Answer: "I'm fine, thanks for--"

Fork Question: "I'll tell ya who's fine, that Vivica Fox, don'tcha think?"

Counter-Question averted.

Step Four: Express an Opinion

Opinions are like mistresses: Everyone has one and they all suck. However, opinions (like mistresses) do serve their purpose. For one thing, an opinion will indicate that your cognitive abilities are above that of a simpleton, and that you are in fact capable of building elaborate mental architecture, with multiple points of interest all connecting together to form one (or sometimes more, but lets not get too ambitious) conclusion. You may or may not have this ability, and even if you do, articulating an opinion can be a battle in and of itself. The process of forming an opinion and expressing it verbally is too complicated to be covered in this brief blog post, but a few pointers should get you started.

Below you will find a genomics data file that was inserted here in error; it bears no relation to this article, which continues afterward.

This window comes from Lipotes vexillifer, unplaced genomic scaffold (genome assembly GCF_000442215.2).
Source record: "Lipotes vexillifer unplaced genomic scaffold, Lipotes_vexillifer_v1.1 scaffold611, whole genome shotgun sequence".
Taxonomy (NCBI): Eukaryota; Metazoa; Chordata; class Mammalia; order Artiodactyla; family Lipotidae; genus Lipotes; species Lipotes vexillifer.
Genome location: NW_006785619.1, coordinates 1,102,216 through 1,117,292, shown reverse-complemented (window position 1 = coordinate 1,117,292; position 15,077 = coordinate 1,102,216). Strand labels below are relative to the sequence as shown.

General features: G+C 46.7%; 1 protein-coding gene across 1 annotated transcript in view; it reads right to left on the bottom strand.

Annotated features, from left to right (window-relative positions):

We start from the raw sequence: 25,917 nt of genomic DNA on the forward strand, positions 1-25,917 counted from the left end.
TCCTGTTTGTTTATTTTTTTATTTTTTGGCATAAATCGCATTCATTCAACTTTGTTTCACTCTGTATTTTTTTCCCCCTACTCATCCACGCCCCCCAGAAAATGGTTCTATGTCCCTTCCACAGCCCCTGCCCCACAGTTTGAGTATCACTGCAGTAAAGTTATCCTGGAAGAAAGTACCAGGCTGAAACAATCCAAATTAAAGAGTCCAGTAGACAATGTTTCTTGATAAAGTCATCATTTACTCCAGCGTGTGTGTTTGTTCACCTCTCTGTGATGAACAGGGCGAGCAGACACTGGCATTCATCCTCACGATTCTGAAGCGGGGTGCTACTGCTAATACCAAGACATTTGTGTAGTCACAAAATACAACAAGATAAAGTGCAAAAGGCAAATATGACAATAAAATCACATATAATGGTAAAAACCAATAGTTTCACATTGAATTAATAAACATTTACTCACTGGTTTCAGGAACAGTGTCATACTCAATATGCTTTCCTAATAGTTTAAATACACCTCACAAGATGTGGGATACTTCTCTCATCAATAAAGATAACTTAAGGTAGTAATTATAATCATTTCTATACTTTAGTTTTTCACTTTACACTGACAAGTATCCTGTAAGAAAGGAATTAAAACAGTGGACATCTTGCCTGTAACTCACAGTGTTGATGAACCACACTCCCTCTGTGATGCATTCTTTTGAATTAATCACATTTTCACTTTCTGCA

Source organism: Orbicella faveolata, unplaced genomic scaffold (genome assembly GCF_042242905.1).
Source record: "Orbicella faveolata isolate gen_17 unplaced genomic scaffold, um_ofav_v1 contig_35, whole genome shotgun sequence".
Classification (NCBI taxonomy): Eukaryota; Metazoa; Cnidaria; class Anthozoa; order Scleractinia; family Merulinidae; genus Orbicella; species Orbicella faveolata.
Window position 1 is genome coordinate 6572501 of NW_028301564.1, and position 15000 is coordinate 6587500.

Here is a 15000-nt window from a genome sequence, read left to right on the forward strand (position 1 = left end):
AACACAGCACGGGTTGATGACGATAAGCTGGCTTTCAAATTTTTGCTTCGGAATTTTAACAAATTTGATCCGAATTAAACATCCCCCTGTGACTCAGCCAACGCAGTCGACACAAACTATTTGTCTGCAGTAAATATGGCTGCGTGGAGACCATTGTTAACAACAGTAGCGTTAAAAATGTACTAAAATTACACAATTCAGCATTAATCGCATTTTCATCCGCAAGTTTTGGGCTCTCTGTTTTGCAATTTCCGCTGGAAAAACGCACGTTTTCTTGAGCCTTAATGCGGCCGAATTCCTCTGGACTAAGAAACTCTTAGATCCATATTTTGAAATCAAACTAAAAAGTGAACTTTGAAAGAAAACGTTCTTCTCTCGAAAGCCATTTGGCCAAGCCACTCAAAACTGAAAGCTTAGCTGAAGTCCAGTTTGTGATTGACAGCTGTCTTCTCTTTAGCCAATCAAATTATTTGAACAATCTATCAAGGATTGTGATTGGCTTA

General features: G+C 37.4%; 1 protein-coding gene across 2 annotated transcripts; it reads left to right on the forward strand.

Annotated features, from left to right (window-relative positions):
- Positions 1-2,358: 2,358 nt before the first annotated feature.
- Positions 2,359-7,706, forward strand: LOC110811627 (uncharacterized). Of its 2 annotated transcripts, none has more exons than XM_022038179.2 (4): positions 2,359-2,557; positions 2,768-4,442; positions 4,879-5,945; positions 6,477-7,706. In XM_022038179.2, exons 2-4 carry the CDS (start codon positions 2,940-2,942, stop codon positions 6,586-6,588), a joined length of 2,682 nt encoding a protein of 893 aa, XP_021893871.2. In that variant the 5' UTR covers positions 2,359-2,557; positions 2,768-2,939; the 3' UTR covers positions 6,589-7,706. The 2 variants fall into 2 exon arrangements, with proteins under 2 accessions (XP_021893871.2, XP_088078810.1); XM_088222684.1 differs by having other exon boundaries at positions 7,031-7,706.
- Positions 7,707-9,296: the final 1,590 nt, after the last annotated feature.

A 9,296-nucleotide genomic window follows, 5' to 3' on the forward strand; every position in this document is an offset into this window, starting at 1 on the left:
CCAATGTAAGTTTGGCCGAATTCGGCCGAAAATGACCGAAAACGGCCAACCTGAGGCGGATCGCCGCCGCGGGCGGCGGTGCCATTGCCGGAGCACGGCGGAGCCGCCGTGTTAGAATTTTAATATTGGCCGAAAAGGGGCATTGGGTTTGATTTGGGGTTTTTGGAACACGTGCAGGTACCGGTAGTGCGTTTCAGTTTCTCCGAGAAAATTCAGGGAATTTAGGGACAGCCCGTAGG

1. What's rolling across the nearest television screen at the feed on the bottom? If you're not near a television, what object or objects are existing, oh, say, 10 feet in front of you? The answer to either of these questions is your starting point.

2. Now that you have your starting point, think of your favorite big word. It could be hippopotamus, transgender, shmorgasboard, or any of the other big words that God made.

3. What country comes to mind? America is the safe one, but why not be creative? For instance, what's going on over in New England?